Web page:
The Cassini camera, which returned 20 times the fine detail of Voyager images, imaged three sorts of terrain as it swept within 1180 kilometers of Enceladus, says Johnson, who works at the Jet Propulsion Laboratory in Pasadena, California. As seen in Voyager images, large parts of the 500-kilometer-diameter moon are cratered by comet impacts, although the craters appear “softened.” Presumably, this geologically older surface ice has been warm enough to flow and “relax.” A second sort of terrain that in Voyager images looked completely blank now appears to be fractured by repeated squeezing and stretching of a brittle crust.

    A third terrain looks “scallopy, twisted, taffylike,” says Johnson. Absent are the smooth plains formed by once-fluid water that were assumed to have spewed onto the surface in “cryovolcanic” eruptions. “You don't see the flat, flooded picture of cryovolcanism” discussed after Voyager, says Johnson. “Something flowed there, but it was very viscous.” All in all, large parts of Enceladus have suffered “fairly energetic events fairly recently,” perhaps less than 100 million years ago.

    Wrinkled youth.

    Something has more than once crumpled this part of icy Enceladus. Judging by the dearth of impact craters, it happened in the geologically recent past.


    The missing piece of the puzzle is an energy source that could have warmed and melted ice as well as fueled tectonic forces on Enceladus. Cassini may have found one. As the spacecraft flew by, its radio signal's frequency shifted more than expected. That means the moon was gravitationally tugging on Cassini harder than a ball of pure ice would, says camera team member Joseph Veverka of Cornell University. “It's definitely got some rock in there,” he says. And rock would carry radioactive elements such as potassium-40 whose decay would have heated the interior, perhaps melted ice with the help of some naturally occurring ammonia antifreeze, and churned the interior to deform the surface.

    Rock would help, notes planetary physicist David Stevenson of the California Institute of Technology in Pasadena, but, he adds, “I don't understand why Enceladus is doing something different from other moons.” Neighboring Tethys, for example, is twice the diameter of Enceladus and has perhaps six times the mass, yet it is covered by ancient cratered terrain. Unlike watery Europa, Enceladus does not presently orbit in step with other moons, which could pump tidal energy to it from Saturn, although it might have done so in the past (Science, 29 July 1983, p. 449). More clues to Enceladus's energetic lifestyle could come next week (9 March), when Cassini makes an even closer pass.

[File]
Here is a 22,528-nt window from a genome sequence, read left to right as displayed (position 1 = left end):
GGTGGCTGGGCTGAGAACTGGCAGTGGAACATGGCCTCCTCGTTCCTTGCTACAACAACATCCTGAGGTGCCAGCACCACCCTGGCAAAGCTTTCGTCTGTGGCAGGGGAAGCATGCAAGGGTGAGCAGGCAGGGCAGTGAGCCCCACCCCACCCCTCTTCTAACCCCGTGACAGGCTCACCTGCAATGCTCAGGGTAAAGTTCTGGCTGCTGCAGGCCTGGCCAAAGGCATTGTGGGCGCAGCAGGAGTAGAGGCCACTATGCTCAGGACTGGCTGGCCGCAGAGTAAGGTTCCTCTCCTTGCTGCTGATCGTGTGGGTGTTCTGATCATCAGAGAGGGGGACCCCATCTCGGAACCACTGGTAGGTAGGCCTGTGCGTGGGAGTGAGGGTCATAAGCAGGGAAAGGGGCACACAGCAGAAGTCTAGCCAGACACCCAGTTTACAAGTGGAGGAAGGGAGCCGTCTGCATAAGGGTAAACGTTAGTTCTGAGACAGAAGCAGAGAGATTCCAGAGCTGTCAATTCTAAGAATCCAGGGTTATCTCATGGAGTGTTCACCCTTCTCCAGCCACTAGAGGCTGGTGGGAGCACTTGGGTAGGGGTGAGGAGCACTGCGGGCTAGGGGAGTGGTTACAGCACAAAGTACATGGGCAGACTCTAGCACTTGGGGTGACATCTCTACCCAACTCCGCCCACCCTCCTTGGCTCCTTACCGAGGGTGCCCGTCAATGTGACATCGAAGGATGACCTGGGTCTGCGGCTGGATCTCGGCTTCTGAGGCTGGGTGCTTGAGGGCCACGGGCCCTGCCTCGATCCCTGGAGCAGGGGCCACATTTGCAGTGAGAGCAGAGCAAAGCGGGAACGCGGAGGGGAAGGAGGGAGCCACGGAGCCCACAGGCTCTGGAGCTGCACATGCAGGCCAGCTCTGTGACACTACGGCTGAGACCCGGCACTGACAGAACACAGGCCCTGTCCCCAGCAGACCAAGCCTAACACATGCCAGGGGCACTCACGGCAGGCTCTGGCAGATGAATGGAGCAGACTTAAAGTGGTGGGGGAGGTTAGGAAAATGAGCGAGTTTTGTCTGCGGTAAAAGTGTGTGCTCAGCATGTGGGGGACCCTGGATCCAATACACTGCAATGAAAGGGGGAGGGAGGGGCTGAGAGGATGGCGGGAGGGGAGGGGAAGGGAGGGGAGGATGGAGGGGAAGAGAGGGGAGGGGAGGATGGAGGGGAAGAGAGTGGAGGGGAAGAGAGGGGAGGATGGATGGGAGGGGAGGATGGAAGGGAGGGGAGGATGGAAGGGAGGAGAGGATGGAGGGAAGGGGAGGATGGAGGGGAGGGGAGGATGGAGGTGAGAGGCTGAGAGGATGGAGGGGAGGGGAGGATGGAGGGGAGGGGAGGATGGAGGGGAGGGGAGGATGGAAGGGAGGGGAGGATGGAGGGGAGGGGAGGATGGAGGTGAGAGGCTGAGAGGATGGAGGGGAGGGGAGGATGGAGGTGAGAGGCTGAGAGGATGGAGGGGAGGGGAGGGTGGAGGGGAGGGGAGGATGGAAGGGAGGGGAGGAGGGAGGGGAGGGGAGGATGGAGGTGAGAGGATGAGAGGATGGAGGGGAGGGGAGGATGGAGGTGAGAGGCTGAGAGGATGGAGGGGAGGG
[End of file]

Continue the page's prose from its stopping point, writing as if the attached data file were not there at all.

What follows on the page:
Flaw Found in Data-Protection Method

    1. Charles Seife

    Cryptographers are making a hash of things again. Last month three code breakers demonstrated a way to break the Secure Hash Algorithm (SHA-1), a government-approved standard cryptographic function crucial to many electronic transactions, including digital signature schemes and password verification. Although the finding doesn't mean that SHA-1 is unusable, it has prompted the cryptographic community to suggest finding more secure versions of SHA. “The research community is going to have to think very hard about this,” says Massachusetts Institute of Technology cryptographer Ron Rivest. “We clearly have to replace SHA-1.”

    A hash function is a mathematical device that takes a chunk of text (which can be huge) and, through a series of arithmetic manipulations, turns that text into a number (which is small). Hash functions allow computer programs to verify that large blocks of text or data are unaltered without needing to store the large files themselves. For example, you might know that a particular hash function spits out the number 634,331,206 when given the authentic text of War and Peace. If someone gives you a file of text, you just run the hash function on it. If the number 634,331,206 doesn't come out, the file can't be an unaltered copy of War and Peace.

    Hashed Hancock.

    A digital signature scheme using hash functions (such as SHA-1) and ciphers may be vulnerable to forgery.

    That is what many operating systems do with passwords: Rather than storing passwords in an easy-to-steal file, they store the passwords' hash values instead. Even if hackers get hold of the list of hash values, they don't know how to turn those values into valid passwords and get into the system. Of course, this is true only if the program can't be run backward. To guarantee a one-way hash function, the National Institute of Standards and Technology (NIST) in the early 1990s introduced SHA-1.